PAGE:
AFTER decades of research showing the impossibly close link between obesity and heart problems, a Swedish study has finally proven what health experts long suspected: Excess weight does cause heart disease.
At last, the Karolinska Institute researchers used a method called Mendelian randomization to prove that high Body Mass Index (BMI) is a direct cause of heart disease.
Obesity alone - without other risk factors like high cholesterol, inactivity and diabetes - raises a person’s risks of heart disease by nearly a third, previous research has shown.
And that means that a third of the world’s population - the proportion of humans that are now overweight or obese - could be on a path toward the number one cause of death without lifestyle changes and medical interventions.
The Swedish researchers discovered that as BMI and fat mass increased so did the risk of many more than half a dozen conditions - especially aortic stenosis. This where the valve controlling the flow of blood from the heart to the body’s largest blood vessel, the aorta, narrows and fails to open fully.
They said if this condition is left untreated it can lead to serious problems - and even death.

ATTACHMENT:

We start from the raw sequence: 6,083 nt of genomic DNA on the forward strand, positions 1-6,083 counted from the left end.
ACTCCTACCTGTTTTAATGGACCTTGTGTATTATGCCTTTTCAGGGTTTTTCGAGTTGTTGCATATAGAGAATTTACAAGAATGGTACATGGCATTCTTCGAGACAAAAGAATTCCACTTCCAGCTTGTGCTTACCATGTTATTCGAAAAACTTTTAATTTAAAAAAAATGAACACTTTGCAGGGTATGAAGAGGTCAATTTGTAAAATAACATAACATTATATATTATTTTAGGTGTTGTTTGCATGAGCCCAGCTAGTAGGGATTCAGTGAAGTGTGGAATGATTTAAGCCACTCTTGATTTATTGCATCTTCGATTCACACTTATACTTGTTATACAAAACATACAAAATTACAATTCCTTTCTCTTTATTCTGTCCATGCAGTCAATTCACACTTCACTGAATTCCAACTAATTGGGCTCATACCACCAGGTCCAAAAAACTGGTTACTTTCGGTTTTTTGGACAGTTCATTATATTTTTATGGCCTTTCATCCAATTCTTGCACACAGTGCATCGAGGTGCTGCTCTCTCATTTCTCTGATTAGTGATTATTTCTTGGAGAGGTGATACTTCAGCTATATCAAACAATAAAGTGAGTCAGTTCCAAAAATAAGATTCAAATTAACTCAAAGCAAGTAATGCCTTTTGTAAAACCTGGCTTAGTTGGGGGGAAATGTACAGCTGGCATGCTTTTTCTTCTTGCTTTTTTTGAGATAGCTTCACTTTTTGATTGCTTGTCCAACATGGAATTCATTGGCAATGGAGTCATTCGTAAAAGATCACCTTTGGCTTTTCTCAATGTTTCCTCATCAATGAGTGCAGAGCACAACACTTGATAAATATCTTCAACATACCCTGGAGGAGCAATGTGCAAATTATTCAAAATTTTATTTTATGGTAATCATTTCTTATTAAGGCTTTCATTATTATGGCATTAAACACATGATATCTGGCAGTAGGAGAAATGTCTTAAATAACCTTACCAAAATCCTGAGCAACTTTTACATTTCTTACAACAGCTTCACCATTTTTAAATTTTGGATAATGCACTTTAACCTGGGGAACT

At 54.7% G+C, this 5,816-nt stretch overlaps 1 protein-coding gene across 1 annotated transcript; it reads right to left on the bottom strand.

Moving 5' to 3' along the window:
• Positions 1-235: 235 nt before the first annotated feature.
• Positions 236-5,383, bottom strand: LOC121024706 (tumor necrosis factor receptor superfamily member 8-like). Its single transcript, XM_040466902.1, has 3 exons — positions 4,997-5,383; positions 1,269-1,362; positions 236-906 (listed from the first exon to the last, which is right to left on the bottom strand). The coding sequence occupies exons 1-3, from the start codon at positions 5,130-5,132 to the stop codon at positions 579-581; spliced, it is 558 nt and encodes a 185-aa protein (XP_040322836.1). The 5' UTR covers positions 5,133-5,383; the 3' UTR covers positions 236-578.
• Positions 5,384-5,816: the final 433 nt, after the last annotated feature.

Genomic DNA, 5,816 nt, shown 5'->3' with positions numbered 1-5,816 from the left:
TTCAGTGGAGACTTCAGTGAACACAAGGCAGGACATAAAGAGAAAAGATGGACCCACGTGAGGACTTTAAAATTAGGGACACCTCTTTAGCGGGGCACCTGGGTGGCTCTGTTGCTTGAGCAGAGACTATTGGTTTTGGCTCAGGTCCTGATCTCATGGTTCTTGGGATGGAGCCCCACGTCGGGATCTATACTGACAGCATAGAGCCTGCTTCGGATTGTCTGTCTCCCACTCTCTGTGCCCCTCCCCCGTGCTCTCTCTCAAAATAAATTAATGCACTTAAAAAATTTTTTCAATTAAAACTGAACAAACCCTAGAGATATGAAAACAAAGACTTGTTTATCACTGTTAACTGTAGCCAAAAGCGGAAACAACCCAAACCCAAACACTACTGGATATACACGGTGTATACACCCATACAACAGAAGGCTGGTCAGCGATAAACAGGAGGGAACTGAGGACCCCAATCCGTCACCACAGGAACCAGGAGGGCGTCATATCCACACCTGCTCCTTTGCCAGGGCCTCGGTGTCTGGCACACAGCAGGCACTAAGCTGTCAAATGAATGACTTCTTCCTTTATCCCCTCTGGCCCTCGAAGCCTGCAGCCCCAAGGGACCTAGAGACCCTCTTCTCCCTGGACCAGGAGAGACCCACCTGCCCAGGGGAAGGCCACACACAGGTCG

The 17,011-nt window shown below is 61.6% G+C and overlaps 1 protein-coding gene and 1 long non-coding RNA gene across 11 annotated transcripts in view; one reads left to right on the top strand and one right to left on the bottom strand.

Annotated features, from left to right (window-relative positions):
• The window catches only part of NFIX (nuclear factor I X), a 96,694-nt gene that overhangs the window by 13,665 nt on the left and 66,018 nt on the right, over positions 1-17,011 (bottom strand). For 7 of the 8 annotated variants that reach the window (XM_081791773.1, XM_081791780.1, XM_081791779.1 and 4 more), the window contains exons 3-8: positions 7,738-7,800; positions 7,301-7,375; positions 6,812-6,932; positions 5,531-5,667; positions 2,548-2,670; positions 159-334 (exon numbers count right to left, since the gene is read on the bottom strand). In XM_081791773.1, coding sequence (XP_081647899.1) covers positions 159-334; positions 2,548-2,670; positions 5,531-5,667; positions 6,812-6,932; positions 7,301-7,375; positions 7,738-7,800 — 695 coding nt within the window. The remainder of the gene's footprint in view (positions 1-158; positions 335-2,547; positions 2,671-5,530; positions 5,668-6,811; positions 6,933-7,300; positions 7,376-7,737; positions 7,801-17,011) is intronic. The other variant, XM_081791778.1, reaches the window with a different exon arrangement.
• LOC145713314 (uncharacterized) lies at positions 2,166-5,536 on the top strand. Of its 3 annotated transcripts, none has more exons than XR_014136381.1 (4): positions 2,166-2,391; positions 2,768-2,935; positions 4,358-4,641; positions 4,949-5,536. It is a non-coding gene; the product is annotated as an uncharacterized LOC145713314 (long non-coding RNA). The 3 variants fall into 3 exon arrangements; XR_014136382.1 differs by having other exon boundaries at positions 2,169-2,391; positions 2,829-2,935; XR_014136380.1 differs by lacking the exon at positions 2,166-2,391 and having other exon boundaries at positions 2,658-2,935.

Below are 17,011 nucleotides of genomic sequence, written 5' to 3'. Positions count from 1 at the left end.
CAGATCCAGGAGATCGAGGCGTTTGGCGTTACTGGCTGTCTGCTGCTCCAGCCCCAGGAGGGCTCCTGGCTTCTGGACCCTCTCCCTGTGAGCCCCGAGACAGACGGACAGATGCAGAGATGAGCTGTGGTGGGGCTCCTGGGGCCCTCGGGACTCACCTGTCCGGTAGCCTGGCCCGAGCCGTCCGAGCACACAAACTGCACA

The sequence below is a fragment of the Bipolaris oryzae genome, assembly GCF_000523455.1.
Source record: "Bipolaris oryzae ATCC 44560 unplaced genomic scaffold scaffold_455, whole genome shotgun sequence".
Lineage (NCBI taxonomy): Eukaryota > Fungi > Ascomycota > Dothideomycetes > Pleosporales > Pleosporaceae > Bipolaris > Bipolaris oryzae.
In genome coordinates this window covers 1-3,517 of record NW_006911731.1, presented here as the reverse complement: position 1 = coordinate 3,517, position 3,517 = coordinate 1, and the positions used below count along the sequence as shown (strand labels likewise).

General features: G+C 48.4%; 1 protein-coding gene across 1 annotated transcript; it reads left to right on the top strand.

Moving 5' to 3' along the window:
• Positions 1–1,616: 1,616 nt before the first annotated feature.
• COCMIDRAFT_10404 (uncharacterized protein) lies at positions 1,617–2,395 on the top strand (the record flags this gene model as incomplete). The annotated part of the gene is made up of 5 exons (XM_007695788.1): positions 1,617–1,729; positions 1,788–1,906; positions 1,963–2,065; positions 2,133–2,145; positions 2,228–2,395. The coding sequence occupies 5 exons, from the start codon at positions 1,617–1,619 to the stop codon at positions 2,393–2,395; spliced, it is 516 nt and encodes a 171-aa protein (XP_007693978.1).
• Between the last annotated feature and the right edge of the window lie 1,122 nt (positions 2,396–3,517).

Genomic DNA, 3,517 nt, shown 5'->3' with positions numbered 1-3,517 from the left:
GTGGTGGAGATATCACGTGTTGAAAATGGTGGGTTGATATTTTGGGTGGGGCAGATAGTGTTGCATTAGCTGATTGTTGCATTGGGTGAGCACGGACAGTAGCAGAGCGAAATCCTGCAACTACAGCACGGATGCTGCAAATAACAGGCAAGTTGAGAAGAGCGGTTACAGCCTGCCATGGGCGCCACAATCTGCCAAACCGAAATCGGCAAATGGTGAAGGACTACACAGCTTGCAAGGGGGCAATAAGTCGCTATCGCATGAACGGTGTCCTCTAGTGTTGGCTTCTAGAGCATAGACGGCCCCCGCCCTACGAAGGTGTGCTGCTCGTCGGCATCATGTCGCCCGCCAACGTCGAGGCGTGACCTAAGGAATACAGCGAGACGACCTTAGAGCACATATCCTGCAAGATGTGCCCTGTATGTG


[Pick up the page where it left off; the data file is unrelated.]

Previous studies showed that the “fat but fit” theory suggests a bulging waistline is not harmful as long as other metabolic factors like blood pressure and glucose are within recommended levels.
But evidence is growing that this is wrong - an may be sending out the wrong message to millions of people.
Using data from 367,703 men and women aged 40 to 69 they identified 96 gene mutations linked to BMI and body fat mass to estimate their effect on 14 cardiovascular diseases.
Those with variants predicting higher BMI were at increased risk of aortic valve stenosis - as well as a host of other life threatening conditions. These included heart failure, deep vein thrombosis, high blood pressure, peripheral artery disease, coronary artery disease, atrial fibrillation and pulmonary embolism.
For every genetically-predicted one unit rise in BMI, the increased risk ranged from six percent for pulmonary embolism to 13 percent for aortic valve stenosis, researchers said.
Clogged arteries would later damage the valve and that would mean less blood leaves the heart and it has to work harder to pump enough blood out to circulate round the body. Blood can back up in other parts of the heart and sometimes the lungs. This can lead to shortness of breath, tiredness, fainting, chest pain and an irregular heart beat. This was followed by stroke, atrial fibrillation, heart failure, peripheral artery disease, deep vein thrombosis, high blood pressure and coronary artery disease.
These gene variants can all predispose people to be more likely to put on weight, said the researchers. (DailyMail)